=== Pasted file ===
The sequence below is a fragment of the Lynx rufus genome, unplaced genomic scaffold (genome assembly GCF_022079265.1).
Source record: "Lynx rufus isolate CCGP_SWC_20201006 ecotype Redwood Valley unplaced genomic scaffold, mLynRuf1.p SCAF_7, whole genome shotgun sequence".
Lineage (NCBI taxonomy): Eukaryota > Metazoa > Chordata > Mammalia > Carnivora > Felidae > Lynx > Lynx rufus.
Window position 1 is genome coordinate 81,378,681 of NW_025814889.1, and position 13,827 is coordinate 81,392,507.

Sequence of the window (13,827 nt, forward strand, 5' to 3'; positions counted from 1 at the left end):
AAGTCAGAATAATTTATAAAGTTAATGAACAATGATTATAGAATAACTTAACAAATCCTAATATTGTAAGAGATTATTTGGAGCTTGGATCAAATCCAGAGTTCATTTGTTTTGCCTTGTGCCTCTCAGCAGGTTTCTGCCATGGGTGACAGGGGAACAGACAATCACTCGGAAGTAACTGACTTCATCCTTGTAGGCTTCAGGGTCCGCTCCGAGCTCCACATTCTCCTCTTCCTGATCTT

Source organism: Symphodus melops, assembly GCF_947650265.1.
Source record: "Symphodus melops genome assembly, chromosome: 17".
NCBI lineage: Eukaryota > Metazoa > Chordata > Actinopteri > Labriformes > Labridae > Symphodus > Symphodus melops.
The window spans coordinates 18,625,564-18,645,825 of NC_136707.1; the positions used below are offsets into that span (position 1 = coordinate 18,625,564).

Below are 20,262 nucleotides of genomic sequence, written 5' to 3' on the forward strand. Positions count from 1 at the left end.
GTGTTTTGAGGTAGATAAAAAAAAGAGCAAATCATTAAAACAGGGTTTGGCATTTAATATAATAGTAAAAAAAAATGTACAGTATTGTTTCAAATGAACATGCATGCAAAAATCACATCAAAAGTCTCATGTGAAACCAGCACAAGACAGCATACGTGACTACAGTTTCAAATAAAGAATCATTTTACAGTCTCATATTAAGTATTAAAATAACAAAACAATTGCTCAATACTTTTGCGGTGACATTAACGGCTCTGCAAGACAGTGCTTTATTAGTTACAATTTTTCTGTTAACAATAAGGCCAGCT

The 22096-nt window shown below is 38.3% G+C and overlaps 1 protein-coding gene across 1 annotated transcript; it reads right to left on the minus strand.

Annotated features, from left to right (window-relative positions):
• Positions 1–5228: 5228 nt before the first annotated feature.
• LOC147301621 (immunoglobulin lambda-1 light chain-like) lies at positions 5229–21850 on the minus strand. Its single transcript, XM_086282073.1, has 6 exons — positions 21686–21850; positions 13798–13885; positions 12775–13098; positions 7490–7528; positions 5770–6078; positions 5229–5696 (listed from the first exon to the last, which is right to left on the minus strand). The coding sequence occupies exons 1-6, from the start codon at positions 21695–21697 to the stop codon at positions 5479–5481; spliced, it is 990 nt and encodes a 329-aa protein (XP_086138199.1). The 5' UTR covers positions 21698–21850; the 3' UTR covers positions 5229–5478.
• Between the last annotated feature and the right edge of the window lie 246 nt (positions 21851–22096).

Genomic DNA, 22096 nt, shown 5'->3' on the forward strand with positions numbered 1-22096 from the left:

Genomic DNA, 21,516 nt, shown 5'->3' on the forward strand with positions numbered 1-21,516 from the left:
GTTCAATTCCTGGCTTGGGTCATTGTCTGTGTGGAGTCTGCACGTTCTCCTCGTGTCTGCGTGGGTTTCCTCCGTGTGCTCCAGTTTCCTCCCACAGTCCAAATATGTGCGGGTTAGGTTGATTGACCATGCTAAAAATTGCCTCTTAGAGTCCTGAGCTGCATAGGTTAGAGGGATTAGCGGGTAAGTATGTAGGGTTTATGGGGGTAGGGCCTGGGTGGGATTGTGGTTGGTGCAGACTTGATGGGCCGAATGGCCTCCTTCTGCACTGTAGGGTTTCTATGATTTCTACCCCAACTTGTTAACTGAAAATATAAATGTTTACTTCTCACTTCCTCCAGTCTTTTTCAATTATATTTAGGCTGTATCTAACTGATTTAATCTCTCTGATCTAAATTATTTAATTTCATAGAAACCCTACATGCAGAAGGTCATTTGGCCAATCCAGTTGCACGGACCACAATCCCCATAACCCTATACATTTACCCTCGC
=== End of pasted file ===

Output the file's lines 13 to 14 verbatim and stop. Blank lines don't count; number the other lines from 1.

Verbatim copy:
The 22096-nt window shown below is 38.3% G+C and overlaps 1 protein-coding gene across 1 annotated transcript; it reads right to left on the minus strand.

Annotated features, from left to right (window-relative positions):